Why Real-World Studies Need a Lighter Touch

April 13, 2017
Charles-Louis Wang

,
Zia Haque

In today’s value-driven healthcare system, real-world studies are increasingly becoming mandated by regulators as a condition of approval for new medicines.

Why taking a right-sized approach to real-world studies will help keep sites and patients around for the duration.

Years ago, long-term real-world evidence collection was viewed as an academic exercise to see how a product was performing in the real patient population, perhaps used for publication purposes. But in the current value-driven healthcare system, real-world studies are increasingly becoming mandated by regulators as condition of approval for new medicines. In May 2016, then-FDA Commissioner Robert Califf told participants at the Food and Drug Law Institute's annual conference that leveraging real-world evidence to inform FDA decision-making is the “top programmatic priority” for his tenure.1

The European Medicines Agency (EMA) has made similar statements. Real-world evidence collection is already in routine use in the European Union, and the EMA recently indicated that it is interested in “increasing the use of real-world evidence to support lifecycle product development and monitoring, and to improve decision-making for regulation and HTA (health technology assessment).”2

A real-world study involves research using data collected in standard-of-care settings. A real-world study can be observational, where all treatment decisions are made by the physician according to their normal practice, or it can be interventional, where an initial treatment decision is dictated by the study protocol. Generally, all follow-up care and diagnostic testing after the initial treatment is consistent with standard of care, meaning no mandated visits, tests or interventions other than those indicated by the physician’s usual practice. Real-world studies that collect data prospectively might be carried out in any care setting; however, these sites would likely differ from those that would carry out a traditional early phase clinical trial, as the goal is to capture information in a naturalistic fashion-a task best done at sites where typical patients are treated. A real-world study can also use secondary data, which is data collected for other purposes that can be re-used for research with appropriate privacy protection consistent with all applicable regulations.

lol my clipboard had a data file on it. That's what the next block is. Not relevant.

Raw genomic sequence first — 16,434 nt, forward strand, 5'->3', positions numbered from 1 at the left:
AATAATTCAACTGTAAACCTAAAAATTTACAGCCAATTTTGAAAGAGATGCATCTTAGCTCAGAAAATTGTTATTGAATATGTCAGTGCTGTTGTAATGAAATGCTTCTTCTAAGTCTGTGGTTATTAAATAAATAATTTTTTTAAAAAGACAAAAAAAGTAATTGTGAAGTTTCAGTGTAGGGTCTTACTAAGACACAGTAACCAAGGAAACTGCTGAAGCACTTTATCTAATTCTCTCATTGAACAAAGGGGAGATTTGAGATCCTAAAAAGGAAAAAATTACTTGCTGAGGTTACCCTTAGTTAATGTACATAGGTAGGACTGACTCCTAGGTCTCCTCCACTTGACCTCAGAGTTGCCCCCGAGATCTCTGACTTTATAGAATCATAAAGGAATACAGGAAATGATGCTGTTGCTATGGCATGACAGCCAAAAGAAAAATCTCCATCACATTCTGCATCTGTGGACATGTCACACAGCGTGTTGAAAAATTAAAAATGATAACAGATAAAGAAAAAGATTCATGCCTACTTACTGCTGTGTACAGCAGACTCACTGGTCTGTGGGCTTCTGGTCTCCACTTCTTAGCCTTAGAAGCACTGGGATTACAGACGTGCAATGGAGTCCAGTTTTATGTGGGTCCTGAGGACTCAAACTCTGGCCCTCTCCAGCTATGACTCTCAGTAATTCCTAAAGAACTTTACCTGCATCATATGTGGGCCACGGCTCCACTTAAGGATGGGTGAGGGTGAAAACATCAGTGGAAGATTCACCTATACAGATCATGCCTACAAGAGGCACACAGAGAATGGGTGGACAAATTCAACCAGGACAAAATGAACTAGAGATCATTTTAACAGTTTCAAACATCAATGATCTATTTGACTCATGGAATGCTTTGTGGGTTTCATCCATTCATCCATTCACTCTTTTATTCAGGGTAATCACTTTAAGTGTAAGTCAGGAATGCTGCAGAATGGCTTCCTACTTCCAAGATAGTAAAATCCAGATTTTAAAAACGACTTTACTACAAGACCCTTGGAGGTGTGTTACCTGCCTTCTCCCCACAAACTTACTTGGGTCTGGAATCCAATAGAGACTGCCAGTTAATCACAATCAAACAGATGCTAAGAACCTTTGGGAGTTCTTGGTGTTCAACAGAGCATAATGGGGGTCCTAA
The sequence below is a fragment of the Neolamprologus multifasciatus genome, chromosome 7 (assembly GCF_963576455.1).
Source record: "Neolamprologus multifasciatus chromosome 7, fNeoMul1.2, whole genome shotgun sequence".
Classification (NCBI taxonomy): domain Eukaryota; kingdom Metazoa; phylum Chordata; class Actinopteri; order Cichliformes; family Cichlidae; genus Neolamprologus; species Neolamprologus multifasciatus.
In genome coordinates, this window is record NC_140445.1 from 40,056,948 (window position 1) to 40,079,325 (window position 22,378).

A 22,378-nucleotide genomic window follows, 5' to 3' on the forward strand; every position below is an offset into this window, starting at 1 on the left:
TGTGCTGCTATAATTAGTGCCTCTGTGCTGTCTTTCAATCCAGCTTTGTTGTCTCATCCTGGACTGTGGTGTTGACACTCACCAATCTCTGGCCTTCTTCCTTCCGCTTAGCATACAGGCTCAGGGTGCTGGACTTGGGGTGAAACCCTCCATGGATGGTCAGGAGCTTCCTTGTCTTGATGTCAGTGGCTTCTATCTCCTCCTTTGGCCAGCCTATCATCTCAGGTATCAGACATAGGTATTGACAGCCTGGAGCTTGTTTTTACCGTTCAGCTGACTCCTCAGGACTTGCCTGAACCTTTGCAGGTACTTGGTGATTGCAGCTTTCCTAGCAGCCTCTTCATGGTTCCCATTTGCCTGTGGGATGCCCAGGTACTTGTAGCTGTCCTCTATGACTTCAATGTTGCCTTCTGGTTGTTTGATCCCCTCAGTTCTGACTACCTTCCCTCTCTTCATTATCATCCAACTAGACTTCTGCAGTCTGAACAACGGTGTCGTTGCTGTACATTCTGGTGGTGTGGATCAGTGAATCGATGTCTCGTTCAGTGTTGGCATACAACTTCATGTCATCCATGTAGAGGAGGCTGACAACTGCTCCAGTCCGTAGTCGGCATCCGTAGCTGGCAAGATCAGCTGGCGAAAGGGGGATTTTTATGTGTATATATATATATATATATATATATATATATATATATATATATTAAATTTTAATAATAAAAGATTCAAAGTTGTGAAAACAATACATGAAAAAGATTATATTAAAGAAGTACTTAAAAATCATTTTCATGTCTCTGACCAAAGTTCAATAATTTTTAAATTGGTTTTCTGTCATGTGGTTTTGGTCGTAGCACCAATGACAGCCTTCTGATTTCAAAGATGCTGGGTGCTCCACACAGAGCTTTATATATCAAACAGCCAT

The growing interest from regulatory authorities underscores the value that observational studies bring to our understanding of how a drug is used post-marketing, allowing biopharma companies to evaluate clinical results in a real-world setting and validate the safety and efficacy of their products. It can also help uncover prescription trends, identify safety signals in vulnerable patients and determine whether prescribing physicians and patients are adhering to expected criteria. It can allow the product to be used for off-label indications as well. All of this data is of keen interest to regulators, and can help biopharma companies identify new opportunities for an approved product and related research.

However, the increasing interest in real-world data is putting pressure on drug manufacturers to integrate post-marketing studies into the product development lifecycle, and that can be a challenge. Many of these companies lack the experience to successfully deliver real-world studies, and mistakenly assume they can use the same technology, design process, and data management practices from their clinical research environment for real-world studies. This mistake can lead to high rates of attrition among sites and patients, and result in incomplete or unusable data from their efforts.